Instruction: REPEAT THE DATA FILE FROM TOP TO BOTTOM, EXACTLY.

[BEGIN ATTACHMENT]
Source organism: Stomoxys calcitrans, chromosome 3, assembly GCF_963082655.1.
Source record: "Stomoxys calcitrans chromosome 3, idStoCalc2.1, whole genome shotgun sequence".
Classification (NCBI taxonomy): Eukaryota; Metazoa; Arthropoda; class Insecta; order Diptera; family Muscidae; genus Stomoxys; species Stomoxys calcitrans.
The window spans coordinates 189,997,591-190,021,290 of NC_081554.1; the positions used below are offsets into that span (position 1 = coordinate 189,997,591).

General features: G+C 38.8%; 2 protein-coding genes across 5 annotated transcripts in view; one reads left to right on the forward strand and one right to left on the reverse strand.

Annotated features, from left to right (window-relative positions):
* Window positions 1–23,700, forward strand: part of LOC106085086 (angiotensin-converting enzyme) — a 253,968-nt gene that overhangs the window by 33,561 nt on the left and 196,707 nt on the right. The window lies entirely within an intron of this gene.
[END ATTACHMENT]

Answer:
Source organism: Stomoxys calcitrans, chromosome 3, assembly GCF_963082655.1.
Source record: "Stomoxys calcitrans chromosome 3, idStoCalc2.1, whole genome shotgun sequence".
Classification (NCBI taxonomy): Eukaryota; Metazoa; Arthropoda; class Insecta; order Diptera; family Muscidae; genus Stomoxys; species Stomoxys calcitrans.
The window spans coordinates 189,997,591-190,021,290 of NC_081554.1; the positions used below are offsets into that span (position 1 = coordinate 189,997,591).

General features: G+C 38.8%; 2 protein-coding genes across 5 annotated transcripts in view; one reads left to right on the forward strand and one right to left on the reverse strand.

Annotated features, from left to right (window-relative positions):
* Window positions 1–23,700, forward strand: part of LOC106085086 (angiotensin-converting enzyme) — a 253,968-nt gene that overhangs the window by 33,561 nt on the left and 196,707 nt on the right. The window lies entirely within an intron of this gene.